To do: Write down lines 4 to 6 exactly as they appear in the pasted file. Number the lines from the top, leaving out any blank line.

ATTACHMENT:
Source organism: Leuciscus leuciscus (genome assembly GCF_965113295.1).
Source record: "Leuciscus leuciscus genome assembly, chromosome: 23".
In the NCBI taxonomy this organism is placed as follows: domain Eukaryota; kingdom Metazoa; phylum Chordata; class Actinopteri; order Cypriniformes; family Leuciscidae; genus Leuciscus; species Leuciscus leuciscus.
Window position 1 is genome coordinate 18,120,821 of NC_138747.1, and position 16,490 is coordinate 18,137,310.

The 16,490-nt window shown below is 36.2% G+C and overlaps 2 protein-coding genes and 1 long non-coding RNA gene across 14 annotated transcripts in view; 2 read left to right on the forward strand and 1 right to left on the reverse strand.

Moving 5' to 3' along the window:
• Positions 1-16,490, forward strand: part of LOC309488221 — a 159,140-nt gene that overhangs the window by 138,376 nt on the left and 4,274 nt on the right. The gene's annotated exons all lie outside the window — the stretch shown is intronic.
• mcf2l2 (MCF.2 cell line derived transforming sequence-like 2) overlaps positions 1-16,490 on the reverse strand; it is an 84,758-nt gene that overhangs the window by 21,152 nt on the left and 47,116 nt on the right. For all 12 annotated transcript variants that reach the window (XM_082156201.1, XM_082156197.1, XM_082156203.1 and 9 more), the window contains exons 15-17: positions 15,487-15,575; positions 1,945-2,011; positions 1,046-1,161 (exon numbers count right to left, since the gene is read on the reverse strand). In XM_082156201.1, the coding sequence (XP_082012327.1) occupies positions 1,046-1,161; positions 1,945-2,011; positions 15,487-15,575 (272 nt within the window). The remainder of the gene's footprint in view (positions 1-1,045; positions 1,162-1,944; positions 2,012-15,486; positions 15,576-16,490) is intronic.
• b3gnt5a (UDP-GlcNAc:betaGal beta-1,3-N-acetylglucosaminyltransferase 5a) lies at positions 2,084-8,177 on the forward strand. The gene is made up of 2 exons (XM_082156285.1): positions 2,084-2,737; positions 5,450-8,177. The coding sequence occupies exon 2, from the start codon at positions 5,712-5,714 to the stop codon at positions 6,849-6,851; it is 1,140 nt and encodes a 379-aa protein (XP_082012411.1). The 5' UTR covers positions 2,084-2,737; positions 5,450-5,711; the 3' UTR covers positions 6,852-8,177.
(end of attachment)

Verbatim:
Window position 1 is genome coordinate 18,120,821 of NC_138747.1, and position 16,490 is coordinate 18,137,310.

The 16,490-nt window shown below is 36.2% G+C and overlaps 2 protein-coding genes and 1 long non-coding RNA gene across 14 annotated transcripts in view; 2 read left to right on the forward strand and 1 right to left on the reverse strand.

Moving 5' to 3' along the window: